TEHRAN, Young Journalists Club (YJC) -"Our work demonstrates that the thickness of the neocortex governs not only the anatomical structure of neurons, but also their electrical properties," said researcher Lee Fletcher.
How neurons process information is dependent on their positioning within the cortex, according to a new study by researchers at the University of Queensland.
Until now, neuroscientists agreed the microcircuits of neurons found in the brain's outermost layer, the cortex, functioned and interacted in a standardized way. Scientists thought the miniature circuits were more or less all the same.
But some researchers were skeptical. To find out if the same types of neurons performed the same functions, regardless of their location, scientists at the University of Queensland set out to measure the influence of cortex's structural characteristics on neuronal patterns.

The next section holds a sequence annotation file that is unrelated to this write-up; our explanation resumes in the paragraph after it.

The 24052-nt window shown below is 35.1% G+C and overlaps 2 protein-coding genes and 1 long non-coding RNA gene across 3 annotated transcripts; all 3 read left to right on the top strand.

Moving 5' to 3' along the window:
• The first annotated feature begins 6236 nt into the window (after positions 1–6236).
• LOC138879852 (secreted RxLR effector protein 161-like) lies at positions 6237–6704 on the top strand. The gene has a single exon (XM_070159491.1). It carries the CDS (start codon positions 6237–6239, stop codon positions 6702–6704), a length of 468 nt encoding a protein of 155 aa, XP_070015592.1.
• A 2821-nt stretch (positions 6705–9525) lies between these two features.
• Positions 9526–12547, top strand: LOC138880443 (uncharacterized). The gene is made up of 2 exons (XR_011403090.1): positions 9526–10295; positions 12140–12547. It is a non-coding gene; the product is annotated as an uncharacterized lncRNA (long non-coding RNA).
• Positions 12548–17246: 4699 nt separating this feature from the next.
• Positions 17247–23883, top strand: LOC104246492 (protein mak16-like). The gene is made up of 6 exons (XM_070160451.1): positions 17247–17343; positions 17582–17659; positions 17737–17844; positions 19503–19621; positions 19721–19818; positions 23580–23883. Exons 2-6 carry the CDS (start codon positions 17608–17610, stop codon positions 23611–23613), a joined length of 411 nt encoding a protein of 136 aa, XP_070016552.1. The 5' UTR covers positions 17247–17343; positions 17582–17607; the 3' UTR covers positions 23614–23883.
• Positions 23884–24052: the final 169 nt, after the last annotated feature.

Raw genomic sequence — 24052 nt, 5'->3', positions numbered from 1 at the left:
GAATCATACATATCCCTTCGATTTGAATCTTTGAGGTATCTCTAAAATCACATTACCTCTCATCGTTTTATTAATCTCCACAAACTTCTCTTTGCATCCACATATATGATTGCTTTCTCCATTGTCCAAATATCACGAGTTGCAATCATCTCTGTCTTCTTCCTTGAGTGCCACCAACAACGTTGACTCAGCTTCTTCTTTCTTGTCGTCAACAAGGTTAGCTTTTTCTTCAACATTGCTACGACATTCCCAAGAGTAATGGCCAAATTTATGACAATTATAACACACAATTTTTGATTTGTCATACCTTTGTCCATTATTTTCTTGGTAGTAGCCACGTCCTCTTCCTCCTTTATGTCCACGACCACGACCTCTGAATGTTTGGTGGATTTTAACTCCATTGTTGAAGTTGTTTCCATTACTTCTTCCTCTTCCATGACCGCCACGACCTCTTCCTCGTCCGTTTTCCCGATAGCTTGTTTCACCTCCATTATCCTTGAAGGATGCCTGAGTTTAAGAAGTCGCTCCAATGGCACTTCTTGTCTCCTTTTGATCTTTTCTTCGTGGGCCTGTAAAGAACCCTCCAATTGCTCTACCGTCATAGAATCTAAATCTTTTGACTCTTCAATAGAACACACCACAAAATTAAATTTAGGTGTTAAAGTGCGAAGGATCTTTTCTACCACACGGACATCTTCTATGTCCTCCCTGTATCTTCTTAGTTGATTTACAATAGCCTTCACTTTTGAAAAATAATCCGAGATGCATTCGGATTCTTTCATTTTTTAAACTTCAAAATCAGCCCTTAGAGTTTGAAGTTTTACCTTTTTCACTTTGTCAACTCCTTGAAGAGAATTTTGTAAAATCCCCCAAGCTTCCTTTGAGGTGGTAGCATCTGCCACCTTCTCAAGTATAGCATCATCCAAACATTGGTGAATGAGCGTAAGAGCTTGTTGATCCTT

The new survey revealed a surprising level of structural variety within the cortex. Researchers found the cortex gradually thickens from the back of the brain to the front. Scientists also measured thickness variety within a single functional area of the brain.
Further investigation showed the thickness of the cortex alters the shape of individual neurons. In thicker parts of the cortex, neurons are elongated.
When scientists looked at how neurons with different lengths worked, they found their shape altered the way the neurons process information.
To interpret information, neurons most not only receive information related to sensory experiences, they must also compare those inputs to an internally generated model of the world. Thus, some neurons must be able process two sets of inputs.